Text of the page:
Sunday, January 19, 2014
The Sound of Sugar....Teri Youmans Grimm
My Mother Tells Me I Was Conceived In Fire Before I Was Condemned By It
I was admiring the trimmings in O.L. Keenes,
the lace, the ostrich feathers in pale colors. Was it
the steam whistle I noticed first, grey clouds
rolling up from the ground? I don’t remember.
The city was imperiled. From the doorway, I saw
flames in the northwest moving at a gallop.
It was terrifying. Bay Street filled with people
heading east, I joined them, passing families laden
with mirrors, dishes, children leading dogs on strings,
carrying bird cages, so many horses and drays loaded
down with trunks, me holding only a pale pink feather,
worrying how I’d pay for it now.
At Monroe Street,
unable to help myself, I turned around to face the blazing
pursuer. Angels of oblivion pummeled toward me
on billowing,black smoke, like an engraving by Dore’—
this nightmare rendered so precisely.
Isn’t it magnificent? I said to a man nearby. His eyes
considered me. They were oddly green, like verdigris
Sparks landed like confetti, but long I was willing
to stay there and watch this parade of danger so close
he brushed it from my hair and I brushed it from his sleeve,
before he clutched my hand, pulled me with the others
past Hemming Plaza, into the Windsor Hotel crowded
with the displaced, belongings stacked everywhere,
then down a corridor into a room.
Even when the door clicked shut, I thought of him
as protector while wondering who would save me now.
Ostrich feather gripped in my hand, I did all he told me to do.
Why I never let it go. Why I never fought at all, but laid there
long after he left until smoke filled the room clearing my head
and I fled with hundreds of other bodies, empty-handed
out of that hotel, each of us racing in the direction that felt right.
Toward the river I ran. Across it was this house, untouched
and I wondered if William was imagining me dead.
At the dock I turned around one last time,
and this is what I know of Hell:
The Windsor had become a furnace, radiating heat far and wide,
the flame of its burning ascending towards Heaven, groaning
with a thunderous voice in its agony. The steamer pulled
away and a dead moccasin floated by. Another then another
and another and another. What to make of it, I didn’t know.
As though it was a sign that evil had been vanquished.
But it hadn’t been. It burned inside and half the sky was on fire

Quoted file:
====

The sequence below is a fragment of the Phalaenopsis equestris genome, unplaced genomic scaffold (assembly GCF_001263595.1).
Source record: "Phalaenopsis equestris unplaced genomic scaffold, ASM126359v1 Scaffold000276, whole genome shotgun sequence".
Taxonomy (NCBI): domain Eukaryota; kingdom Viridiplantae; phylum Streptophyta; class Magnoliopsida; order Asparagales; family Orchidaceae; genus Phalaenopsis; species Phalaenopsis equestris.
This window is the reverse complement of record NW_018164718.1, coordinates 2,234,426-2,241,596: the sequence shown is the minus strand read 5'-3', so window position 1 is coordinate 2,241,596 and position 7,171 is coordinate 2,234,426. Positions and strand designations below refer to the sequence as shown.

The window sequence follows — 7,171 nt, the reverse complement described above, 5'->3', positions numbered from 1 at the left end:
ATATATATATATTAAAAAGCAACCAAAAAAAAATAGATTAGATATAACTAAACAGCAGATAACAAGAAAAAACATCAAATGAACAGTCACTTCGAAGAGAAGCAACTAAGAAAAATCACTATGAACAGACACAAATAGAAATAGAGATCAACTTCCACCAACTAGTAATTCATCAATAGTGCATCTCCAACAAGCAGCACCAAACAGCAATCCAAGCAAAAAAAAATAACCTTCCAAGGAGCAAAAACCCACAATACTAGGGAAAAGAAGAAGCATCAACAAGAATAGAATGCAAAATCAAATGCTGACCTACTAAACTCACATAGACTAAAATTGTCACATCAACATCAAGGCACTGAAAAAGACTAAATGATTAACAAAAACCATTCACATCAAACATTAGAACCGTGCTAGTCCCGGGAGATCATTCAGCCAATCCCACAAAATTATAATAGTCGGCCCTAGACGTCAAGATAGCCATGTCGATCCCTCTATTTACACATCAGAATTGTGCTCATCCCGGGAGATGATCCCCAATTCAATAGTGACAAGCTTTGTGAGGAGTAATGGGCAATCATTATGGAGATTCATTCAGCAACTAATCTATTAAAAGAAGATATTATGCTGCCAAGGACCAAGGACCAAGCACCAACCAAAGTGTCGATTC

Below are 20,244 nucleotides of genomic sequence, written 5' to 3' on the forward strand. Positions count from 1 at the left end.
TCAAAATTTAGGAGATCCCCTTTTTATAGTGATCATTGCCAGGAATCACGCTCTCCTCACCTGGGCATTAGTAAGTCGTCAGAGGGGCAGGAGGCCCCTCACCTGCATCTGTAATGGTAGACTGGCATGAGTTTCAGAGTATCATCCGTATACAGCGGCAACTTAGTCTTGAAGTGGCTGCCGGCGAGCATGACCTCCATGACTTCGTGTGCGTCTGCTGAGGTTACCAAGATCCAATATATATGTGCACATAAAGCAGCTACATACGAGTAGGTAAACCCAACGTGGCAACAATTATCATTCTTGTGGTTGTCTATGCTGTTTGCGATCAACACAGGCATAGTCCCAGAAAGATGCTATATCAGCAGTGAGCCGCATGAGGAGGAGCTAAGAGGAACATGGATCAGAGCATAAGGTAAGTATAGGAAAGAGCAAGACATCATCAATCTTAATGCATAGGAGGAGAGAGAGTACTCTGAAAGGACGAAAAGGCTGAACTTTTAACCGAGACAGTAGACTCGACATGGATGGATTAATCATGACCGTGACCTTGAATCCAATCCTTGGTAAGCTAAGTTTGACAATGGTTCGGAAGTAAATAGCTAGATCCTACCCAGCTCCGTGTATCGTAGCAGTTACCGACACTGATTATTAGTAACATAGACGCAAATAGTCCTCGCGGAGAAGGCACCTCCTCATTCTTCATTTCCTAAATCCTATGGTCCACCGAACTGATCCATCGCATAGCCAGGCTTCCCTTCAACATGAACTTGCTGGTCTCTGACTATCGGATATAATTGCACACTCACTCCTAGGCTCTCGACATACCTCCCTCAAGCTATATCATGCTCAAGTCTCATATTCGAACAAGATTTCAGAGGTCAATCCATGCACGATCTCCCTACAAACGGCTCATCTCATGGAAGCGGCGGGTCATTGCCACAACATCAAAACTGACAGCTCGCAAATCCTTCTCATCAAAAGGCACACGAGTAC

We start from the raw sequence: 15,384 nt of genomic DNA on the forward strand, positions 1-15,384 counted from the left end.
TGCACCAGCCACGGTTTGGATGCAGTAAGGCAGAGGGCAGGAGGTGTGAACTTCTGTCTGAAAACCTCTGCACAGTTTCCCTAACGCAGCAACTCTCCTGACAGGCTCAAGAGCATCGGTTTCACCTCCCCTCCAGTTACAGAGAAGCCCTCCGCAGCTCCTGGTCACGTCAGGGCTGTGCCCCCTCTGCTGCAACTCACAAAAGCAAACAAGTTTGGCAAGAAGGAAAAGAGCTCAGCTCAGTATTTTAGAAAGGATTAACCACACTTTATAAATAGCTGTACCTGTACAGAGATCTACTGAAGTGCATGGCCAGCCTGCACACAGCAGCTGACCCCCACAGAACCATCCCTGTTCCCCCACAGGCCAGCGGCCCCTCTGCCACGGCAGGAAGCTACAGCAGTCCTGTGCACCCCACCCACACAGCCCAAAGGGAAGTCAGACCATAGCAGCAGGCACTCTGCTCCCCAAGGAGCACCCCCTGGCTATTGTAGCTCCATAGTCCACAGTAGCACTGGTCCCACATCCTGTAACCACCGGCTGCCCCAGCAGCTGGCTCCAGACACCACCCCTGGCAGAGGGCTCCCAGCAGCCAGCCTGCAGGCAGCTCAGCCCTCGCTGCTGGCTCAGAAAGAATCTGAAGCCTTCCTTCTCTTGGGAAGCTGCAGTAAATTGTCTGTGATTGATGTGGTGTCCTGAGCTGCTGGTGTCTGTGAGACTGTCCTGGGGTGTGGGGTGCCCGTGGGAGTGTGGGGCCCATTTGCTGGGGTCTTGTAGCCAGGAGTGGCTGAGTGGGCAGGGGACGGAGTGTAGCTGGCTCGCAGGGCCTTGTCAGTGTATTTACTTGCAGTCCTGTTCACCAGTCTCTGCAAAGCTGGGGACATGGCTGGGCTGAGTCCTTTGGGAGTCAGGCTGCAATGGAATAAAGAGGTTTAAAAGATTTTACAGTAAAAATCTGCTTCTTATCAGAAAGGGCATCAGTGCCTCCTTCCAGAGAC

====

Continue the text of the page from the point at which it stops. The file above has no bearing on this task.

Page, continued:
and what trees remained in the distance looked like skeletons
and everyone on the boat was cast in the strangest yellow light,
like none I’d ever seen, altering features until any one
of the passengers could have been him.
Still riding the billows of smoke like clouds,
the angel of oblivion appeared to me and in my own bed
that night. Awake or dreaming, it was a true vision all the same.
I was with child and this one would live. She smirked at me
and the clock read 11:00 exactly and your father’s face
(your father’s face?) was bathed in that same yellow glow
and it was more than I could bear. I turned from him
and pressed my hand to where it hurt and was horrified grateful.
Looking at you now, I’m horrified grateful.
At church, in a park, on the trolley,
when I see men that resemble my memory of him—
a grey serge suit, drowsy-lidded eyes, a cleft chin,
to this day I want to ask: Were you that stranger?
Were you that stranger? Please, tell me your name.
About the Poet:
Teri Youmans Grimm lives in Jacksonville, FL with her husband and two children. Her first collection, Dirt Eaters, was chosen for the University of Central Florida’s poetry series and was published by the University Press of Florida. Her work has appeared in the Connecticut Review, Indiana Review, Prairie Schooner, South Dakota Review, and Homegrown in Florida: An Anthology of Florida Childhoods, among other publications. She teaches in the University of Nebraska’s low-residency MFA program.
About the Sound of Sugar:
We’ve loved reading the work that we’ve published (clearly), so now we want an opportunity to better hear our contributors. We will feature an audio recording of a poem from one of our seven issues, read by the poet and updated every couple of weeks. This an open invitation to all contributors from any of our issues, we were delighted to print your work, now we’re eager to hear it.